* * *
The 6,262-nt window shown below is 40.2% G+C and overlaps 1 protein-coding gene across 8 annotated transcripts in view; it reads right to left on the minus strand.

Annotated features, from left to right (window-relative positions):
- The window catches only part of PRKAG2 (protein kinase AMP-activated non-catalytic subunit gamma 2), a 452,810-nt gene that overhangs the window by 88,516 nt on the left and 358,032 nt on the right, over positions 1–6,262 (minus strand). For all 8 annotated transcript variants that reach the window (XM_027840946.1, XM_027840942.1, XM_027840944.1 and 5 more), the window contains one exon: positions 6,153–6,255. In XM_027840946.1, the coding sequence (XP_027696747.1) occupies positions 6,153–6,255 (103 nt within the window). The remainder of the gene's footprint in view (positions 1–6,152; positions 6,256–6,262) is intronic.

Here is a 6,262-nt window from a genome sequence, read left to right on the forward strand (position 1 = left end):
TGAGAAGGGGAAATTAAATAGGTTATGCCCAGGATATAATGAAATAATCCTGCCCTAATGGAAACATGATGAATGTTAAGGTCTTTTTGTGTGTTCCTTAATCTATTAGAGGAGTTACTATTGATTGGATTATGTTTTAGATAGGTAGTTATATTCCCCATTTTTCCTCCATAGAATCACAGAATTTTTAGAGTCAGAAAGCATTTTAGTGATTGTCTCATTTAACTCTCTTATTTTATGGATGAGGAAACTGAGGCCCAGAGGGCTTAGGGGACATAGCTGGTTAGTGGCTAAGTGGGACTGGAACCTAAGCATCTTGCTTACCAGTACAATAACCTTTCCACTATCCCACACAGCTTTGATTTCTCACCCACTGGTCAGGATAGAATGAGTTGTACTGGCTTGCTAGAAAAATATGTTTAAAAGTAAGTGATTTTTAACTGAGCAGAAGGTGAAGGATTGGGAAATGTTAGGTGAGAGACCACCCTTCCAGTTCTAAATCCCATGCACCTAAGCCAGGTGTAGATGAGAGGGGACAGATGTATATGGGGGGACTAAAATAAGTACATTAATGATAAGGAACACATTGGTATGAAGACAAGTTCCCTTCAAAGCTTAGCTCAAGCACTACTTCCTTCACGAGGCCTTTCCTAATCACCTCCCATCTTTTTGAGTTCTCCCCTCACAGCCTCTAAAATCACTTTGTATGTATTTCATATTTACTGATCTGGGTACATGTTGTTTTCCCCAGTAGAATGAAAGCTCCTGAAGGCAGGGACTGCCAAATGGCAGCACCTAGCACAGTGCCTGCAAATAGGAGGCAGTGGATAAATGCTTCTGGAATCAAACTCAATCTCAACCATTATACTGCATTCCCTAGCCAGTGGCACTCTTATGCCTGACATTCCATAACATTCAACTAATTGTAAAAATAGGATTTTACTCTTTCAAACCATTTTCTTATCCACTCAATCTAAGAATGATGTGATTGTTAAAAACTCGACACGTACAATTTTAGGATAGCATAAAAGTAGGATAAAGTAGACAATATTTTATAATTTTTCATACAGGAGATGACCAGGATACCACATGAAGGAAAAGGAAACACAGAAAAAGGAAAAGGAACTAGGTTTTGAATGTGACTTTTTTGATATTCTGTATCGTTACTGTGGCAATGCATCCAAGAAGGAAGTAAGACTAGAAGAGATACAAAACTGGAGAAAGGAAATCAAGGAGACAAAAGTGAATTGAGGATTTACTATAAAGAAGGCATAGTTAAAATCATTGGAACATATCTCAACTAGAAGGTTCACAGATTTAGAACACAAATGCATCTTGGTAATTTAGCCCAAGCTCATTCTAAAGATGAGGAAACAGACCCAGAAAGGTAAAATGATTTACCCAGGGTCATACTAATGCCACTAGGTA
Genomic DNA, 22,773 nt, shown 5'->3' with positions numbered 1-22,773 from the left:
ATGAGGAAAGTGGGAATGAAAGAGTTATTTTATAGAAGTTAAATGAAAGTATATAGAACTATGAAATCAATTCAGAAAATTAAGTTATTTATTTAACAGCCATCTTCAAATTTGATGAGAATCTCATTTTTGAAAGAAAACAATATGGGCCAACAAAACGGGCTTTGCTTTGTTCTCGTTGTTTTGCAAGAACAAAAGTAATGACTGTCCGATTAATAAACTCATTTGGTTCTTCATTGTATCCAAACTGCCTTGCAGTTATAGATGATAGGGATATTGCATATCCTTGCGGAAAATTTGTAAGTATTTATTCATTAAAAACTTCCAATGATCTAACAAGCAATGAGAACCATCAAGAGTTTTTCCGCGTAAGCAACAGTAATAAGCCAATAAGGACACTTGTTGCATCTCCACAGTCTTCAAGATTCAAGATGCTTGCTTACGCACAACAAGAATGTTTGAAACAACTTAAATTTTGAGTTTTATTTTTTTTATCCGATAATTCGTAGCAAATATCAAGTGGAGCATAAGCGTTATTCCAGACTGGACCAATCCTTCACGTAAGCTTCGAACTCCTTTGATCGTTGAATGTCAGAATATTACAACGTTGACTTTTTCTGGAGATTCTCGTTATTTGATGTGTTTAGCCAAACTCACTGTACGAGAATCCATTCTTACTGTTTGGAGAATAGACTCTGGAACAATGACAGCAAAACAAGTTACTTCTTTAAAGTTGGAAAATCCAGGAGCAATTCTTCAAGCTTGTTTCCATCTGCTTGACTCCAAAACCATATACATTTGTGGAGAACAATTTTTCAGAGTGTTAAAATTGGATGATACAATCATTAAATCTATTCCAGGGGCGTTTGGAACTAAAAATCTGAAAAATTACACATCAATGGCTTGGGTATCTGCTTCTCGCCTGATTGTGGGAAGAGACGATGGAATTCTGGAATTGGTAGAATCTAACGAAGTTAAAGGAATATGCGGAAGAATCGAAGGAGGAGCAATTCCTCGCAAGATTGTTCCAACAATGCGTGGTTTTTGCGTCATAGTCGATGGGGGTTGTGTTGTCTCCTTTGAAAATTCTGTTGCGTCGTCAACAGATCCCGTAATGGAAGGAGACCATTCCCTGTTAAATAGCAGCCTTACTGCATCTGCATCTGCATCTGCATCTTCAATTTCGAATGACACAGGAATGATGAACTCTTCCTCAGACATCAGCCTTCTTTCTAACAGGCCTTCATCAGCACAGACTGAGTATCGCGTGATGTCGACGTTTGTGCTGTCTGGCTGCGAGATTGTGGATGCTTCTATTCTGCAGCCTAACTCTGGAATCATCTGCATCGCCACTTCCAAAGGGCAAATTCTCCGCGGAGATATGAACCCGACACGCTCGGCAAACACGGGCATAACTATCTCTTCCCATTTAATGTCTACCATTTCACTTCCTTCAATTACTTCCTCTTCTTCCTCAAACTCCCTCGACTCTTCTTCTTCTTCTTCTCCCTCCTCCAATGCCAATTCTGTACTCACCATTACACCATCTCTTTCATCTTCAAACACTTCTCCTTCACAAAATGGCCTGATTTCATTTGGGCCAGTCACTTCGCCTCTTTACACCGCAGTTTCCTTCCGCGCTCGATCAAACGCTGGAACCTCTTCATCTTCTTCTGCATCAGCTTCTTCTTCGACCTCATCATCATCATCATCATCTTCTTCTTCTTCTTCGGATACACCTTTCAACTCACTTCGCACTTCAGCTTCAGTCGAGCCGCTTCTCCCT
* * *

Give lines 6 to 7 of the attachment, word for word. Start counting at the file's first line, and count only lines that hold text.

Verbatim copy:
Genomic DNA, 22,773 nt, shown 5'->3' with positions numbered 1-22,773 from the left:
ATGAGGAAAGTGGGAATGAAAGAGTTATTTTATAGAAGTTAAATGAAAGTATATAGAACTATGAAATCAATTCAGAAAATTAAGTTATTTATTTAACAGCCATCTTCAAATTTGATGAGAATCTCATTTTTGAAAGAAAACAATATGGGCCAACAAAACGGGCTTTGCTTTGTTCTCGTTGTTTTGCAAGAACAAAAGTAATGACTGTCCGATTAATAAACTCATTTGGTTCTTCATTGTATCCAAACTGCCTTGCAGTTATAGATGATAGGGATATTGCATATCCTTGCGGAAAATTTGTAAGTATTTATTCATTAAAAACTTCCAATGATCTAACAAGCAATGAGAACCATCAAGAGTTTTTCCGCGTAAGCAACAGTAATAAGCCAATAAGGACACTTGTTGCATCTCCACAGTCTTCAAGATTCAAGATGCTTGCTTACGCACAACAAGAATGTTTGAAACAACTTAAATTTTGAGTTTTATTTTTTTTATCCGATAATTCGTAGCAAATATCAAGTGGAGCATAAGCGTTATTCCAGACTGGACCAATCCTTCACGTAAGCTTCGAACTCCTTTGATCGTTGAATGTCAGAATATTACAACGTTGACTTTTTCTGGAGATTCTCGTTATTTGATGTGTTTAGCCAAACTCACTGTACGAGAATCCATTCTTACTGTTTGGAGAATAGACTCTGGAACAATGACAGCAAAACAAGTTACTTCTTTAAAGTTGGAAAATCCAGGAGCAATTCTTCAAGCTTGTTTCCATCTGCTTGACTCCAAAACCATATACATTTGTGGAGAACAATTTTTCAGAGTGTTAAAATTGGATGATACAATCATTAAATCTATTCCAGGGGCGTTTGGAACTAAAAATCTGAAAAATTACACATCAATGGCTTGGGTATCTGCTTCTCGCCTGATTGTGGGAAGAGACGATGGAATTCTGGAATTGGTAGAATCTAACGAAGTTAAAGGAATATGCGGAAGAATCGAAGGAGGAGCAATTCCTCGCAAGATTGTTCCAACAATGCGTGGTTTTTGCGTCATAGTCGATGGGGGTTGTGTTGTCTCCTTTGAAAATTCTGTTGCGTCGTCAACAGATCCCGTAATGGAAGGAGACCATTCCCTGTTAAATAGCAGCCTTACTGCATCTGCATCTGCATCTGCATCTTCAATTTCGAATGACACAGGAATGATGAACTCTTCCTCAGACATCAGCCTTCTTTCTAACAGGCCTTCATCAGCACAGACTGAGTATCGCGTGATGTCGACGTTTGTGCTGTCTGGCTGCGAGATTGTGGATGCTTCTATTCTGCAGCCTAACTCTGGAATCATCTGCATCGCCACTTCCAAAGGGCAAATTCTCCGCGGAGATATGAACCCGACACGCTCGGCAAACACGGGCATAACTATCTCTTCCCATTTAATGTCTACCATTTCACTTCCTTCAATTACTTCCTCTTCTTCCTCAAACTCCCTCGACTCTTCTTCTTCTTCTTCTCCCTCCTCCAATGCCAATTCTGTACTCACCATTACACCATCTCTTTCATCTTCAAACACTTCTCCTTCACAAAATGGCCTGATTTCATTTGGGCCAGTCACTTCGCCTCTTTACACCGCAGTTTCCTTCCGCGCTCGATCAAACGCTGGAACCTCTTCATCTTCTTCTGCATCAGCTTCTTCTTCGACCTCATCATCATCATCATCATCTTCTTCTTCTTCTTCGGATACACCTTTCAACTCACTTCGCACTTCAGCTTCAGTCGAGCCGCTTCTCCCT